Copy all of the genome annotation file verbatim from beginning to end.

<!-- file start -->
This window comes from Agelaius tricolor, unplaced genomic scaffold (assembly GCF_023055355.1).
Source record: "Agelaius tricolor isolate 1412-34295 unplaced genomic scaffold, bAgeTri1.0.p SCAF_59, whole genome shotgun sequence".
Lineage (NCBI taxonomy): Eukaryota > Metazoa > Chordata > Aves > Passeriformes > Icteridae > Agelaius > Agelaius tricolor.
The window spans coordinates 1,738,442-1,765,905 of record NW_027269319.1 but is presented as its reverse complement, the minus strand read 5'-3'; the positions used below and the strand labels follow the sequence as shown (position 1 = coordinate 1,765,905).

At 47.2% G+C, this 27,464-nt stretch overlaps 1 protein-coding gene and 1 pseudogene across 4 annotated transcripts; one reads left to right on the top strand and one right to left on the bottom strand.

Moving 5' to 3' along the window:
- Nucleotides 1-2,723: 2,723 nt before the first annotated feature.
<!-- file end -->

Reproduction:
This window comes from Agelaius tricolor, unplaced genomic scaffold (assembly GCF_023055355.1).
Source record: "Agelaius tricolor isolate 1412-34295 unplaced genomic scaffold, bAgeTri1.0.p SCAF_59, whole genome shotgun sequence".
Lineage (NCBI taxonomy): Eukaryota > Metazoa > Chordata > Aves > Passeriformes > Icteridae > Agelaius > Agelaius tricolor.
The window spans coordinates 1,738,442-1,765,905 of record NW_027269319.1 but is presented as its reverse complement, the minus strand read 5'-3'; the positions used below and the strand labels follow the sequence as shown (position 1 = coordinate 1,765,905).

At 47.2% G+C, this 27,464-nt stretch overlaps 1 protein-coding gene and 1 pseudogene across 4 annotated transcripts; one reads left to right on the top strand and one right to left on the bottom strand.

Moving 5' to 3' along the window:
- Nucleotides 1-2,723: 2,723 nt before the first annotated feature.